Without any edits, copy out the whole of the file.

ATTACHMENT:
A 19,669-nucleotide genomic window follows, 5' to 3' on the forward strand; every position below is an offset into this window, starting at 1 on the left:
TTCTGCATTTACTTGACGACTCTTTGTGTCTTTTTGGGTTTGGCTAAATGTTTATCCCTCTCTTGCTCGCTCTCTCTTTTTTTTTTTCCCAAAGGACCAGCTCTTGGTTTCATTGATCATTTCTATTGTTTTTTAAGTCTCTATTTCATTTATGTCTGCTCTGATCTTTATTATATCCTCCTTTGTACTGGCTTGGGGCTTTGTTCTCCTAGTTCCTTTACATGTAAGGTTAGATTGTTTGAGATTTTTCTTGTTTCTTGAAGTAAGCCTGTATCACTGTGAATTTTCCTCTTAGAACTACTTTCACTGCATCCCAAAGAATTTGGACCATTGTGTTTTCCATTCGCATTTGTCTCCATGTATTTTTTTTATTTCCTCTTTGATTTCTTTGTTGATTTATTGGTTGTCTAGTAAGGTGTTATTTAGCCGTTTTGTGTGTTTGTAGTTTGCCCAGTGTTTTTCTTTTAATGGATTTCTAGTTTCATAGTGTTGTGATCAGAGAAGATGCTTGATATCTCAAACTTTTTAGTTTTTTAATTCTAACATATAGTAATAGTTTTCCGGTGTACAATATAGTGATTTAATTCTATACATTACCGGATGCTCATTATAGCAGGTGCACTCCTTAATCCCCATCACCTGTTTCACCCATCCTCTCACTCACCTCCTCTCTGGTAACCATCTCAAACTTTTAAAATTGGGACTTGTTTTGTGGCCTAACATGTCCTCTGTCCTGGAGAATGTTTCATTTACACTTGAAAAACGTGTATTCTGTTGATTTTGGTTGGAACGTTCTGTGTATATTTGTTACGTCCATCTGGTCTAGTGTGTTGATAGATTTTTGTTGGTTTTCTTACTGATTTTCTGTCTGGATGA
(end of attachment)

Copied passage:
A 19,669-nucleotide genomic window follows, 5' to 3' on the forward strand; every position below is an offset into this window, starting at 1 on the left:
TTCTGCATTTACTTGACGACTCTTTGTGTCTTTTTGGGTTTGGCTAAATGTTTATCCCTCTCTTGCTCGCTCTCTCTTTTTTTTTTTCCCAAAGGACCAGCTCTTGGTTTCATTGATCATTTCTATTGTTTTTTAAGTCTCTATTTCATTTATGTCTGCTCTGATCTTTATTATATCCTCCTTTGTACTGGCTTGGGGCTTTGTTCTCCTAGTTCCTTTACATGTAAGGTTAGATTGTTTGAGATTTTTCTTGTTTCTTGAAGTAAGCCTGTATCACTGTGAATTTTCCTCTTAGAACTACTTTCACTGCATCCCAAAGAATTTGGACCATTGTGTTTTCCATTCGCATTTGTCTCCATGTATTTTTTTTATTTCCTCTTTGATTTCTTTGTTGATTTATTGGTTGTCTAGTAAGGTGTTATTTAGCCGTTTTGTGTGTTTGTAGTTTGCCCAGTGTTTTTCTTTTAATGGATTTCTAGTTTCATAGTGTTGTGATCAGAGAAGATGCTTGATATCTCAAACTTTTTAGTTTTTTAATTCTAACATATAGTAATAGTTTTCCGGTGTACAATATAGTGATTTAATTCTATACATTACCGGATGCTCATTATAGCAGGTGCACTCCTTAATCCCCATCACCTGTTTCACCCATCCTCTCACTCACCTCCTCTCTGGTAACCATCTCAAACTTTTAAAATTGGGACTTGTTTTGTGGCCTAACATGTCCTCTGTCCTGGAGAATGTTTCATTTACACTTGAAAAACGTGTATTCTGTTGATTTTGGTTGGAACGTTCTGTGTATATTTGTTACGTCCATCTGGTCTAGTGTGTTGATAGATTTTTGTTGGTTTTCTTACTGATTTTCTGTCTGGATGA